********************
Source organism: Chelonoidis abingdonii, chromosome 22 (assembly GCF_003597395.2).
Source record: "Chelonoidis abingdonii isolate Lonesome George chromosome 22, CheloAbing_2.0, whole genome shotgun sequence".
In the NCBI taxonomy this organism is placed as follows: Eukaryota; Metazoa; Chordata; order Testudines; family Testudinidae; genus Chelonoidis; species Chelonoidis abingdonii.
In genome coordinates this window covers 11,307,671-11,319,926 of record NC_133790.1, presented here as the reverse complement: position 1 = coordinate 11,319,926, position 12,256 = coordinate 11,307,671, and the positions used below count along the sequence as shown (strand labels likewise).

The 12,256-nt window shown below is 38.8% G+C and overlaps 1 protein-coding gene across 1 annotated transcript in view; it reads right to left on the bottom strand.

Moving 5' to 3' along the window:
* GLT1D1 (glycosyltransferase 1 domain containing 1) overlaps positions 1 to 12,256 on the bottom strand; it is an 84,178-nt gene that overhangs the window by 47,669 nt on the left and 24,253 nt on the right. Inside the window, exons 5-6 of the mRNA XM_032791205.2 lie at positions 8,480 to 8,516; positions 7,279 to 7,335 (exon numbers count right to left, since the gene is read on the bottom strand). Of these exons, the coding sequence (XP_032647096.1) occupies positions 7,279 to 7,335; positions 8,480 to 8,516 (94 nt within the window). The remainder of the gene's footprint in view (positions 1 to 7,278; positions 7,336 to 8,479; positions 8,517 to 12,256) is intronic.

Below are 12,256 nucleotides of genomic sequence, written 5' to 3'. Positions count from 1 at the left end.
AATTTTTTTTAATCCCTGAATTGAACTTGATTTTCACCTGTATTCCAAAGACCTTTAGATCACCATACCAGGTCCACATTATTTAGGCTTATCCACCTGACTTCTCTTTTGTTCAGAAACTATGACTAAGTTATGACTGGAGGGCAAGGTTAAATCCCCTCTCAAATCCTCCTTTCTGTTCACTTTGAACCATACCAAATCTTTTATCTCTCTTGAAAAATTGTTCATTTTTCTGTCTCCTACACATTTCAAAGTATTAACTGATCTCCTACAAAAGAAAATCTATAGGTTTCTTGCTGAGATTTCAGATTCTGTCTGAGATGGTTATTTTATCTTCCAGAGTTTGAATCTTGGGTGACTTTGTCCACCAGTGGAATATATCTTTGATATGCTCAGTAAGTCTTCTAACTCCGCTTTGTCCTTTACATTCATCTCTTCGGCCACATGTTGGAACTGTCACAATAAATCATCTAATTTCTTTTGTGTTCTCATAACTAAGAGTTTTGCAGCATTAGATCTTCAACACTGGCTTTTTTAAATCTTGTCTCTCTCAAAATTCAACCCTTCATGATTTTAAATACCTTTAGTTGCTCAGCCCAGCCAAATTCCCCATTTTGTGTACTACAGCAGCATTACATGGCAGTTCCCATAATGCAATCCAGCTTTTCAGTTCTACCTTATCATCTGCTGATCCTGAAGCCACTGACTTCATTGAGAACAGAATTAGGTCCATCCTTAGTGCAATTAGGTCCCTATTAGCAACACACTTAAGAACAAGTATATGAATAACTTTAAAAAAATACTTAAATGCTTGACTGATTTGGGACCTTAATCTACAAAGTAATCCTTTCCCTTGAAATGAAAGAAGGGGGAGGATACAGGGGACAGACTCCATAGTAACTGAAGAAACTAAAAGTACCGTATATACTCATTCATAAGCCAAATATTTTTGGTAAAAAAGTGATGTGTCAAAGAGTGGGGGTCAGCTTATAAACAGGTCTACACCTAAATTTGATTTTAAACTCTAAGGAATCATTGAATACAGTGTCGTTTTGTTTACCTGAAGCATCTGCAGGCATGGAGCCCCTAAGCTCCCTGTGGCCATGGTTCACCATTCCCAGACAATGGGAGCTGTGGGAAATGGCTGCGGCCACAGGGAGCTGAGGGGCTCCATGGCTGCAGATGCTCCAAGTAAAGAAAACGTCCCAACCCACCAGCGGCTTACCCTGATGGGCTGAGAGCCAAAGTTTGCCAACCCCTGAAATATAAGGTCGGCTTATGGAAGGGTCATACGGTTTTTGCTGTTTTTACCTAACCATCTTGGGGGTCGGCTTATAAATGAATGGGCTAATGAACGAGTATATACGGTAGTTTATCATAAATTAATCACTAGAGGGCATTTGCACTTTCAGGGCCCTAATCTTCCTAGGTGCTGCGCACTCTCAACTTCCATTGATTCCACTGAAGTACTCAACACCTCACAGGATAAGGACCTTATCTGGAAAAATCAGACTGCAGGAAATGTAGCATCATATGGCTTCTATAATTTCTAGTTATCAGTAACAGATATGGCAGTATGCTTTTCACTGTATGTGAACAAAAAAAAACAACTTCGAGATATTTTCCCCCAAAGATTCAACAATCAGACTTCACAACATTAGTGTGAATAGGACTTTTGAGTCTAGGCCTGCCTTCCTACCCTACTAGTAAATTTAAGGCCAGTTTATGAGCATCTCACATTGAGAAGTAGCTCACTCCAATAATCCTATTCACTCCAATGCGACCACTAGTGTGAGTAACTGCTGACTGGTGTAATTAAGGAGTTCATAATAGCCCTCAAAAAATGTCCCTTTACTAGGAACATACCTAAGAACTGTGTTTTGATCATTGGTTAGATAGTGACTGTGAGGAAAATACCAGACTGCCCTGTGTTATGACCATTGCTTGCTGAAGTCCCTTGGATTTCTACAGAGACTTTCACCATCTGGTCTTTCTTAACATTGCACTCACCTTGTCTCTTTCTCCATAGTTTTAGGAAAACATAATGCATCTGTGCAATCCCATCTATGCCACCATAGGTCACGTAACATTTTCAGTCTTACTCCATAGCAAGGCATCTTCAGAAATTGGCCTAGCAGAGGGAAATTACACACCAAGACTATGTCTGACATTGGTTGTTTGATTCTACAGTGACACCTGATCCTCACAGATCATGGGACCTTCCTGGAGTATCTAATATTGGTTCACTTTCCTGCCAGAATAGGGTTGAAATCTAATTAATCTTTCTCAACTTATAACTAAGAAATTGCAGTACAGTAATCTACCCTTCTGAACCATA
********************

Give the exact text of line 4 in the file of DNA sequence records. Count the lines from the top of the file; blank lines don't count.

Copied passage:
In genome coordinates this window covers 11,307,671-11,319,926 of record NC_133790.1, presented here as the reverse complement: position 1 = coordinate 11,319,926, position 12,256 = coordinate 11,307,671, and the positions used below count along the sequence as shown (strand labels likewise).